And no one can forget David Emerson’s defection. The former Liberal cabinet minister was re-elected in the 2006 election, which the Liberals lost. Mr. Emerson – not relishing the life of a backbencher – shocked the political world when he arrived at Rideau Hall to be sworn-in as a Conservative minister. There was much criticism of his move and he opted not to run in 2008, allowing the NDP’s Don Davies to take the seat.

The floor-crossing bill will be up for second reading debate next month. However, Mr. Stoffer said it does not appear to have the support of the government so its future is doubtful.

Happy birthday, Sir John A.

As part of putting more of a conservative spin on Canada’s history, Stephen Harper’s Tories are making sure the 197th anniversary of Sir John A. Macdonald’s birth is marked Wednesday.

In British Columbia, Heritage Minister James Moore will be at an event to celebrate what they are billing as the “legacy of Canada’s first prime minister.” In addition, the former Bank of Montreal, which sits across Wellington Street from Parliament Hill, is to be named in Sir John A’s honour.

The 1930s building is an example of Beaux-Arts architecture, is owned by the government and has been sitting empty for years. A local Tory MP, Pierre Poilievre, is to make the announcement.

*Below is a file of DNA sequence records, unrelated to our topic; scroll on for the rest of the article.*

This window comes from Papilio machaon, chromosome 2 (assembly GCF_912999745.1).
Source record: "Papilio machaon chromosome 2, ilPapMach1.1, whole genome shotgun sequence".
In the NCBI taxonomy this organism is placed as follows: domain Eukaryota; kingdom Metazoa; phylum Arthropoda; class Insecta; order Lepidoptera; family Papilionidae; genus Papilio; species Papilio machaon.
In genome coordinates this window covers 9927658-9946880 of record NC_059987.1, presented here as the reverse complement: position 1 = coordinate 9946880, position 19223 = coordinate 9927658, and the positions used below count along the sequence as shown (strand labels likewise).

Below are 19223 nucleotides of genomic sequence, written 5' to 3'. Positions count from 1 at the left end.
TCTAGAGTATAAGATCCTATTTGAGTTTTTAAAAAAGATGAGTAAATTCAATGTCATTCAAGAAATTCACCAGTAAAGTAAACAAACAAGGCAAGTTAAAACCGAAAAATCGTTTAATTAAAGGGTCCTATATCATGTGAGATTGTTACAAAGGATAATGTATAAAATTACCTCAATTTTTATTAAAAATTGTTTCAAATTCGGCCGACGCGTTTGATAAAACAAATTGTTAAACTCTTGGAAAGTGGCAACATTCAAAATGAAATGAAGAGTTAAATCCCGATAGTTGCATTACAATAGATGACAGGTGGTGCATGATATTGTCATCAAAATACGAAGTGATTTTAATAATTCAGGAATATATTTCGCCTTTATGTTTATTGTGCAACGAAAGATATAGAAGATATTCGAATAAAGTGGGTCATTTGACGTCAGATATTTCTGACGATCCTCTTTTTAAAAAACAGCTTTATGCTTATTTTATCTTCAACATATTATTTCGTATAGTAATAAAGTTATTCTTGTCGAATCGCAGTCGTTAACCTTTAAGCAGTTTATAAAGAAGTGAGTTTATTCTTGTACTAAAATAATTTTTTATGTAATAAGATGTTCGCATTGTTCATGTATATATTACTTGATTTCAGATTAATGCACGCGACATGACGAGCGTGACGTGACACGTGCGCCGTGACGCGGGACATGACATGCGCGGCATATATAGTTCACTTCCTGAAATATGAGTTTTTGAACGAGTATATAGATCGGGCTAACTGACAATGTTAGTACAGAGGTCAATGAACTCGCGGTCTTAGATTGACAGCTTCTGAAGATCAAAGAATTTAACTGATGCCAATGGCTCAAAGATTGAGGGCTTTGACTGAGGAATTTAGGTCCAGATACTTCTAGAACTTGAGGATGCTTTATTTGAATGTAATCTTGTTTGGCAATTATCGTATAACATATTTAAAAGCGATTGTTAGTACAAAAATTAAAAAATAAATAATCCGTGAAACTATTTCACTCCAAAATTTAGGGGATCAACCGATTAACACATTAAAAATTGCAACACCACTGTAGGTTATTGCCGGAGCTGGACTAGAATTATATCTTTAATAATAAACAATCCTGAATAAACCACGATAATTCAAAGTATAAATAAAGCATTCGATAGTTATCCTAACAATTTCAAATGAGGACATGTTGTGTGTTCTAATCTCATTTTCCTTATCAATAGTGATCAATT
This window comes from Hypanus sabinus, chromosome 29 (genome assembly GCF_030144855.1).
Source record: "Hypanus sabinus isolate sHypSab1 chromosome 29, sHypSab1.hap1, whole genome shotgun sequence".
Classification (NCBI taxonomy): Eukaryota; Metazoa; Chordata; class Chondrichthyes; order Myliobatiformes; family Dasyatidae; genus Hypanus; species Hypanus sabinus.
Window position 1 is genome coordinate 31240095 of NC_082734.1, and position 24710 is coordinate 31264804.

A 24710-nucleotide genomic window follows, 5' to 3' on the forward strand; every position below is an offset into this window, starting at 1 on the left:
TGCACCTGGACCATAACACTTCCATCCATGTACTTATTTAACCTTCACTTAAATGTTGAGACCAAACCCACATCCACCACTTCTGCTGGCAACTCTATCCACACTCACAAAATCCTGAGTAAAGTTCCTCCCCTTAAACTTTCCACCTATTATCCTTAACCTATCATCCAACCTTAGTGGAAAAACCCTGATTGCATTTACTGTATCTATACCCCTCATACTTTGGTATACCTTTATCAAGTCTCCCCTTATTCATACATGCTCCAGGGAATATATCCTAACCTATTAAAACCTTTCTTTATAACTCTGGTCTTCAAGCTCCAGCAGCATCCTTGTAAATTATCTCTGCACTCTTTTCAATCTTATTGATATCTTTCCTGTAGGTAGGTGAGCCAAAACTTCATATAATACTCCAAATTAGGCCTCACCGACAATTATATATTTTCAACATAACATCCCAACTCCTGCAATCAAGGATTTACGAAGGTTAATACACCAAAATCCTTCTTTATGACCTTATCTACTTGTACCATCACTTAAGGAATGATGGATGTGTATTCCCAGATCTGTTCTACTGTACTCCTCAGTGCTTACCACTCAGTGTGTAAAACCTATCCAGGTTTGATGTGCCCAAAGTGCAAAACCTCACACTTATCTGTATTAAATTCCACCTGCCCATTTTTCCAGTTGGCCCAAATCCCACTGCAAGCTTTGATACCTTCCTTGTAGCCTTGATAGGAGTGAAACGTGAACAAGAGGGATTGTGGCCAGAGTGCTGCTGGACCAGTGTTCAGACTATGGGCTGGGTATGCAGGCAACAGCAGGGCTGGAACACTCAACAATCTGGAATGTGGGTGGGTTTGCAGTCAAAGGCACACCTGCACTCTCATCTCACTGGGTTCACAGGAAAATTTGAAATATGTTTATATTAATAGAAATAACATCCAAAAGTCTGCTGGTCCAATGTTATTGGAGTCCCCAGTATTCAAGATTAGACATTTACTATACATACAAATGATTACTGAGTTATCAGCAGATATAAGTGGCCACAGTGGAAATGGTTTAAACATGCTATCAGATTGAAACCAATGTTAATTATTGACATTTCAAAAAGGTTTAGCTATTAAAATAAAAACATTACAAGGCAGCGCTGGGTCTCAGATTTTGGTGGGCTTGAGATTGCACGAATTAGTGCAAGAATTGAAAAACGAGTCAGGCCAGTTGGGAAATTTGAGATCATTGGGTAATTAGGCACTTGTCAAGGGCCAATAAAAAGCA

In addition, the six living former prime ministers – Brian Mulroney, Joe Clark, Kim Campbell, Jean Chrétien, Paul Martin and John Turner – have agreed to encourage Canadians to support the upcoming 200th anniversary of Sir John A’s birth.

This initiative is being pushed by Arthur Milnes, the researcher on the Mulroney memoir and a journalist based in Kingston, where Canada’s first prime minister had strong roots. Mr. Milnes is the commissioner of the non-partisan, non-profit Sir John A. Macdonald Bicentennial Commission.

“The fact that these former prime ministers come from both parties that have formed governments in our history is important. It attests to the respect of leaders of all political persuasions continue to have for the role Sir John A. played in Confederation in 1867,” Mr. Milnes said in a news release.